It wouldn’t come off well live, because there’s only one set of hands and there’s only one set of things I can do with those hands. We forget how foundational multi-track technology and all that other stuff is. Yeah, we can overlay things at home and it works out fine, but live it’d just be a circus of me running to the keyboard, running to the bass, running to the drums – that’d be a ridiculous farce. I don’t know how anybody could expect that. I came from the world of Kool & The Gang, so that’s the image that flashes in my mind when people say a live show, but I have to update it for 2016, and since I’m not out there at parties every weekend I have no clue what’s going on at them.
You can catch a lot of that on the internet now. That’s one of the bonuses of technology, that you can go onto YouTube or whatever and check out some live house shows.
You can, I guess – if you have the time – but I work like most people and you put a certain amount of hours in at the studio, with maybe 15 hats on, and after that you don’t feel like doing anything connected to music. Again, I’m only human. I wanna get off work like anybody else. I like music but come on now – I’d like an off day too.
I heard stories at one point that you weren’t feeling inspired by DJing?
DJing wasn’t ever my number one focus.
You had to do it because that’s what people wanted to book you to do?
Not had to do it, but again circumstance plays a role more than people think, so I was DJing when I was in Chicago and had no records out. I wasn’t DJing at a club, I wasn’t trying to do that, but I had my two turntable setup where I could emulate what they were doing on the radio just for fun at home. That’s what it was for me, something fun. It wasn’t until ’99 before I did my first official DJ gig and that was in London, when that club Home opened up with myself and Theo Parrish.
That’s the way that the industry’s moved now. So many people rely on DJing as their means of income.
For me it was a better option at first. There was a time when Robert and myself played at Paradise Garage, and I had the luxury of having a Jupiter-6 around. It’s a magical keyboard now, but I was carrying that thing and that heavy case was hitting my leg, hitting my ankle. Yeah, there’s nothing glamorous about that.
There was a couple of early tours around the time of the Introduction album and then some later on, one in Germany around the mid 90s, around the time of Sceneries Not Songs, and those things were out or on their way out. It was a lot of keeping track of people and instruments and all that stuff – you had to keep track of it all. Anything you leave on a plane is gone, anything you leave in a bathroom is gone.
You’ve got all that to look forward to again this summer.
We’re doing it all futuristic now. It’s 2016 so we’re not carrying heavy old arcade things. I’m not Arnold Schwarzenegger, so that’s not happening, and I’m older too – I’m 56 this year, and I’ve got no time for doing that, no way. Anybody who wants that is unreasonable, would you do that to your parent of my age?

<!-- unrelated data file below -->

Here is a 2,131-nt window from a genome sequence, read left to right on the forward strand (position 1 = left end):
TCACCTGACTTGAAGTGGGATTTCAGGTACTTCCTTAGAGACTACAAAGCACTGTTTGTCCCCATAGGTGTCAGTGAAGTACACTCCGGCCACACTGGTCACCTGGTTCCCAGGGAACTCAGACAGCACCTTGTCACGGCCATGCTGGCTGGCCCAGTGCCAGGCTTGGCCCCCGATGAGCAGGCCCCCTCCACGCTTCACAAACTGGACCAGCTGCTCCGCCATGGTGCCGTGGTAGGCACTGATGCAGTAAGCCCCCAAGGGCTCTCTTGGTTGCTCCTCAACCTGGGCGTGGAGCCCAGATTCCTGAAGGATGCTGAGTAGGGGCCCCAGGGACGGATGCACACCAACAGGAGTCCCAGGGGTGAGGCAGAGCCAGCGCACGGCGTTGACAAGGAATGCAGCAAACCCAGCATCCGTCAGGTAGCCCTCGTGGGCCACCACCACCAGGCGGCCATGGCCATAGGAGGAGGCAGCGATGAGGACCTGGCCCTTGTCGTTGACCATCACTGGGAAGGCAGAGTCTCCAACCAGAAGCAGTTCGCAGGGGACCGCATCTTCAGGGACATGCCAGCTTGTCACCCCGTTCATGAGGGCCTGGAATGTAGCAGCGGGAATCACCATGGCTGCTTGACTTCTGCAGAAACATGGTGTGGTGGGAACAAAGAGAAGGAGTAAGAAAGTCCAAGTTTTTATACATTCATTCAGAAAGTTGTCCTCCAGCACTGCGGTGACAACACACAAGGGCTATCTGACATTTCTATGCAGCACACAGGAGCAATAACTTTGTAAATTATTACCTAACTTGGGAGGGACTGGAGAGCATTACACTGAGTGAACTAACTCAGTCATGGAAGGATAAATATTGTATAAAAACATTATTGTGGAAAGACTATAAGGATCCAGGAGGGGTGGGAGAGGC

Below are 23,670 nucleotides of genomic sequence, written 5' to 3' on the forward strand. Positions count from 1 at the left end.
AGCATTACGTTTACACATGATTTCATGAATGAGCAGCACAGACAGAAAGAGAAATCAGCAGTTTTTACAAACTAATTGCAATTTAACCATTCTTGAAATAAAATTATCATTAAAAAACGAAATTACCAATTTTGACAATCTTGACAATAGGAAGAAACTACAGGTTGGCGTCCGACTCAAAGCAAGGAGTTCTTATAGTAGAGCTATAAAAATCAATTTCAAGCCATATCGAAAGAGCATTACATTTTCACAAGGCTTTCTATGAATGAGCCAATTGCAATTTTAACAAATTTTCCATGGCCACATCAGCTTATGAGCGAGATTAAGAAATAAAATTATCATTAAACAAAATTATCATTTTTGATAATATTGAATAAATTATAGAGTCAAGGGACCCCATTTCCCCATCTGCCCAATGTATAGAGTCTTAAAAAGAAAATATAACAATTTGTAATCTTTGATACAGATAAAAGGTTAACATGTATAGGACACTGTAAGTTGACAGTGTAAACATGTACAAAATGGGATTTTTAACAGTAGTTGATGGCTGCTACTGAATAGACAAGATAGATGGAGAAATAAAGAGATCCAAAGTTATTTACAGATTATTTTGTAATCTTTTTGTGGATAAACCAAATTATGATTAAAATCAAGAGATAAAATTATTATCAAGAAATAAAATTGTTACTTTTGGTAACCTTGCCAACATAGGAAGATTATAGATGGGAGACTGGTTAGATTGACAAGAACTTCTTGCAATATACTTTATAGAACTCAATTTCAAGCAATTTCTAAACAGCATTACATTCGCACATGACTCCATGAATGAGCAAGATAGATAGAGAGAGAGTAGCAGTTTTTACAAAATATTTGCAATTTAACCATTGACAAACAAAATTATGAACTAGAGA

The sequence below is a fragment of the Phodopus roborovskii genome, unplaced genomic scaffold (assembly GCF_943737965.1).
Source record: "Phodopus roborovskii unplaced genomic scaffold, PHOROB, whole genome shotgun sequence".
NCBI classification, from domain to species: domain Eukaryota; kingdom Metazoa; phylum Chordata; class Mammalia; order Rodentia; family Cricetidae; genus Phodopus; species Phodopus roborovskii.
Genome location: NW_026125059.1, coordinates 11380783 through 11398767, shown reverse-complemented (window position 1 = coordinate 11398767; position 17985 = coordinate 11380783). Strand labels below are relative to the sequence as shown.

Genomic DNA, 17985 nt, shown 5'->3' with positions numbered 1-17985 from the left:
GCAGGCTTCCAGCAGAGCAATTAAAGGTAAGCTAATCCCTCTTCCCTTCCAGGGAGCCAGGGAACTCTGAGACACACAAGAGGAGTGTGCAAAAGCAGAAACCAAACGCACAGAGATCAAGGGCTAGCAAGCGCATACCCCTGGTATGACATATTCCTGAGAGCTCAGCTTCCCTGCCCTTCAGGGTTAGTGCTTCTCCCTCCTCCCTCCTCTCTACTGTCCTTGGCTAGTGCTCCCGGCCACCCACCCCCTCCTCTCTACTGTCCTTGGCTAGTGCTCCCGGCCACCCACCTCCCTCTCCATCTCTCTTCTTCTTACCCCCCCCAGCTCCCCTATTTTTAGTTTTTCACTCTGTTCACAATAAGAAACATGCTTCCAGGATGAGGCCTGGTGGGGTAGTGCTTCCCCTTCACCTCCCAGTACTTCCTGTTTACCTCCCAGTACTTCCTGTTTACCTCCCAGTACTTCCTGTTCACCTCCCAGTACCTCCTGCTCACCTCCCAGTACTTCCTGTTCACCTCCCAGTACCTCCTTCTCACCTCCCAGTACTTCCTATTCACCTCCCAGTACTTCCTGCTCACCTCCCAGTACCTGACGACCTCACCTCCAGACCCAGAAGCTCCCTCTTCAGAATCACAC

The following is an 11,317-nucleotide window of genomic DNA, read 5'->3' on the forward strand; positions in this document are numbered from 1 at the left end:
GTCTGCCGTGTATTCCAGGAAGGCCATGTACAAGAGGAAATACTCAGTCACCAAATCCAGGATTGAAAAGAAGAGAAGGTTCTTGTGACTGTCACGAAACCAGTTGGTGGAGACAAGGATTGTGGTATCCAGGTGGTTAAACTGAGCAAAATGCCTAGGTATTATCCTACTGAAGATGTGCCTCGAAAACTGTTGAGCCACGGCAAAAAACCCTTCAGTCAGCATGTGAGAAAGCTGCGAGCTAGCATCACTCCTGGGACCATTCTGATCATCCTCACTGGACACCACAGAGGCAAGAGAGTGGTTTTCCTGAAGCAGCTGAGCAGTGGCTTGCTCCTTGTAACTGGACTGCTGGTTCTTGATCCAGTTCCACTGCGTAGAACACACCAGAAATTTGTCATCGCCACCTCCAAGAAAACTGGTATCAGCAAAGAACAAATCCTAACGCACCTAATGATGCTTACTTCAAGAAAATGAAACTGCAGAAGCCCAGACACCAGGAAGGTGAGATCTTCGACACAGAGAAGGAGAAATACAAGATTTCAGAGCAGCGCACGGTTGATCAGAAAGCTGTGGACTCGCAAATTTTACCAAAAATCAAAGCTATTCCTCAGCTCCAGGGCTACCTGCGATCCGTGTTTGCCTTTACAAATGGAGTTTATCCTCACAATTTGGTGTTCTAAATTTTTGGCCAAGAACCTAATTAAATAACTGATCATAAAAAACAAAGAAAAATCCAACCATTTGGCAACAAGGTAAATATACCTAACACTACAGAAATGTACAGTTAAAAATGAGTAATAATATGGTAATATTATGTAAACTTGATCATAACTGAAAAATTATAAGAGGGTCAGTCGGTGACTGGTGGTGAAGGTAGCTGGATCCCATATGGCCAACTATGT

I guess not.
Nah, come on. Let’s be real. Again, nothing against all the fun and the technology and everything else, but the party is over for some people while the party is going on for others, and it’s not fair. You can’t feel obligated to entertain at any cost. That’s not cool.
The party is over for some people while the party is going on for others, and it’s not fair. You can't feel obligated to entertain at any cost. That’s not cool.
I hope you’re still enjoying it overall?
Like I said, everybody involved is gonna play a role in that. This is like a trial run, because everybody’s excitement takes our imagination a lot of places. Everybody’s [talking about me being] on tour, on tour, on tour… I’ve been hearing that every day and… “What tour?!”
Right, because there must be many other offers right?
There are, but where is this tour everybody’s talking about? Because I don’t know about it! Offers are one thing, but a tangible tour? People don’t just sit around with that at their house in the cupboard or something, it has to be put together.
Are you going to make a decision on additional dates after trying out the live show at Dimensions?
Yeah, yeah, we’re gonna see how it works because again, if you’re physically exhausted and you’re just about to collapse and drop dead, what’s the purpose of going on tour? I could drop dead at home.
I hope that doesn’t happen.
There are people in our culture that it happened to. Frankie Knuckles coming from one show and preparing for another, Michael Jackson preparing for a tour he never was going to go on and dealing with insomnia. He couldn’t sleep because of course you’ve got a million things on your mind, right? He went to desperate measures just to do a simple thing like sleep. While we were so excited about the tour, he was thinking about whether he’d slept that night or eaten.
He was pushing his body.
I’ve seen pictures of him a few years before he passed where he was on crutches, so yeah he put a lot of strain on his whole body over the years.